Mitt Romney affirmed the centrality of his Mormon beliefs during an interview Tuesday on CNN's Piers Morgan Tonight show.
Morgan initiated a conversation with Romney about religion by showing his guest a recorded clip from the 2008 presidential campaign wherein Romney said, "I believe in my Mormon faith. … Some believe that such a confession of my faith will sink my candidacy. If they're right, so be it."
When subsequently asked by Morgan if he still stands by those words, Romney didn't hesitate: "Absolutely."
He continued: "My experience (in) Massachusetts running as a Mormon guy in a state that's overwhelmingly of other faiths didn't seem to get in my way there."
Earlier in the day, Romney and his wife, Ann, appeared together on "The View."
"The challenge I had (in 2008) is that I answered every question," Romney said on The View. "And sometimes you need to say, 'You know, let me quickly answer that question and then get on to what's really important.'"
Responding to a question from View co-host Barbara Walters about whether and when he'll officially declare his candidacy for the 2012 presidential election, Romney revealed that Ann fully supports another run for the White House.
"Between the two of us, she's the one committed to getting into this thing," he said. "I'm the one saying, 'let's give it more time.' She's saying, 'full speed ahead.' "
Romney appeared on "Piers Morgan" and "The View" as part of a two-day media tour in conjunction with the paperback release of his book "No Apology: The Case for American Greatness." He also appeared on Good Morning America and read the Top Ten List on "The Late Show with David Letterman."
With Romney's media blitz and confirmation that Jon Huntsman Jr. will resign the U.S. ambassadorship to China effective April 30 presumably to make a run for the White House, the question du jour becomes whether a candidate's Mormon faith precludes a viable candidacy for the U.S. presidency. (Despite telling Fortune magazine last year, "I can't say I am overly religious. I get satisfaction from many different types of philosophies," Huntsman is a member of the LDS faith and former Mormon missionary.)
Mounting evidence increasingly points to a brave new world where the perceived biases that potentially derailed Romney's 2008 presidential campaign are dissolving — and a member of The Church of Jesus Christ of Latter-day Saints could realistically be elected president of the United States in 2012.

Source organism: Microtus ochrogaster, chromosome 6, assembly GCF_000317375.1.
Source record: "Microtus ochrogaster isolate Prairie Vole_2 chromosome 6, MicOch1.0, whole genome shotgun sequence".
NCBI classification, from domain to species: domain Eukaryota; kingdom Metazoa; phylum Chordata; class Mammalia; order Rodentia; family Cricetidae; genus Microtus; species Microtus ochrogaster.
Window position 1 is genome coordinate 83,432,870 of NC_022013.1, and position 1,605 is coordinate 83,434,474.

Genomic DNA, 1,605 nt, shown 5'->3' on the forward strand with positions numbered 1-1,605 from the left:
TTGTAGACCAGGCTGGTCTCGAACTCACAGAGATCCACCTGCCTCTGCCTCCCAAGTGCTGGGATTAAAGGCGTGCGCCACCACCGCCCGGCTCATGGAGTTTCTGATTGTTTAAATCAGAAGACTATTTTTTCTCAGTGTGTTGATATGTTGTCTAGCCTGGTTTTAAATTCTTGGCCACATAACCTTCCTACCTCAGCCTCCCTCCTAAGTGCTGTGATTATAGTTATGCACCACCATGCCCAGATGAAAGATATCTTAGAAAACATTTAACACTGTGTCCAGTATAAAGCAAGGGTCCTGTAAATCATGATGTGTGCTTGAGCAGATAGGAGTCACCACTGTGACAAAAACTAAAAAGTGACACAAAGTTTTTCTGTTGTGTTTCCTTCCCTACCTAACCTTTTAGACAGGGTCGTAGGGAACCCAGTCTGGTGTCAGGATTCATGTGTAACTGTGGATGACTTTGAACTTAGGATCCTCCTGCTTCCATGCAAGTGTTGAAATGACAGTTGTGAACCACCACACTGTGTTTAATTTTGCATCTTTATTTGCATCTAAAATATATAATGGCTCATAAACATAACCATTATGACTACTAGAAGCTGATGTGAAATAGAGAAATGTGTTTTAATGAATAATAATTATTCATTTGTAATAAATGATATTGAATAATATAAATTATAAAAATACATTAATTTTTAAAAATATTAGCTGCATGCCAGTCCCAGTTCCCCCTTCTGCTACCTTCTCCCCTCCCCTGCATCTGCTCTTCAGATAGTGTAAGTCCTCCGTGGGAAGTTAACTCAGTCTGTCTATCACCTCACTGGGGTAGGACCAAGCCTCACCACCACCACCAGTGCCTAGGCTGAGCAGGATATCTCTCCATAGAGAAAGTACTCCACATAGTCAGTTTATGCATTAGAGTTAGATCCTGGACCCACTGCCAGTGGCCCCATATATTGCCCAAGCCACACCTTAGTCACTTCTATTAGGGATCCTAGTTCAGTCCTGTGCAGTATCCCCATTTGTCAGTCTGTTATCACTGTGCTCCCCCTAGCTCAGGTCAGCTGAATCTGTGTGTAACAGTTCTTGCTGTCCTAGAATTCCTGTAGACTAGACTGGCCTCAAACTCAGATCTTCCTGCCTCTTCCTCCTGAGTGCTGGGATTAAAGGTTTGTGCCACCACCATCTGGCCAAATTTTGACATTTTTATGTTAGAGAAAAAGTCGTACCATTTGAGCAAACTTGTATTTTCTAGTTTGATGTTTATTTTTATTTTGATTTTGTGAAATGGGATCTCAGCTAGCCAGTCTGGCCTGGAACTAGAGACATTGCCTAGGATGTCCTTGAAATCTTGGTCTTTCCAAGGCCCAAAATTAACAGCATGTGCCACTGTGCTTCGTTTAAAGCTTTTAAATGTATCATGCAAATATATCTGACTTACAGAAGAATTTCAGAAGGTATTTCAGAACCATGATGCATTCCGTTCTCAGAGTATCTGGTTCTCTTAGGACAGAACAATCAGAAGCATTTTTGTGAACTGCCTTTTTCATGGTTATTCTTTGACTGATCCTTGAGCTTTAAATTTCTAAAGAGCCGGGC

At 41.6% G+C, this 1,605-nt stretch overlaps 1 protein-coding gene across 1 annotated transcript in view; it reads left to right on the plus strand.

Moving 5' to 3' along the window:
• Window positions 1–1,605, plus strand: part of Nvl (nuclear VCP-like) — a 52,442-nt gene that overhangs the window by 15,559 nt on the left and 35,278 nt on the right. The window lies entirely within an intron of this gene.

The Washington Post recently posted a pair of articles on its website — a poll-based analysis and an op-ed piece — examining the viability of a Mormon presidential candidate. The article relying on polling culls its data from the 2008 election cycle, when the percentage of respondents saying they'd be less likely to vote for a Mormon presidential candidate dropped over a one-year period from 36 percent to 21.
At Christianity Today, Tobin Grant examines which candidate Evangelicals like now that Huntsman is apparently entering the fray — and, of course, Romney is a big part of that discussion. According to Grant:
"In an open memo to 'conservative and evangelical leaders,' Mark DeMoss, of the Christian public relations firm The DeMoss Group, said that all of the potential candidates for the Republican nomination pass the traditional litmus tests on abortion and marriage. DeMoss offered a new litmust test: 'A candidate for president of the United States should be capable of becoming president, and then competent to be the president.' For DeMoss, the candidate that passes that test is Mitt Romney."
Finally, last week Time Magazine recently rolled out a major profile on Romney. Some bloggers said that the article appeared to legitimize his LDS affiliation by making almost no mention of it.
While no one knows how Romney and Huntsman will ultimately fare in the Republican presidential primaries, a slew of recent articles contends it's now looking more and more like their Mormon faith won't amount to a de facto disqualification.
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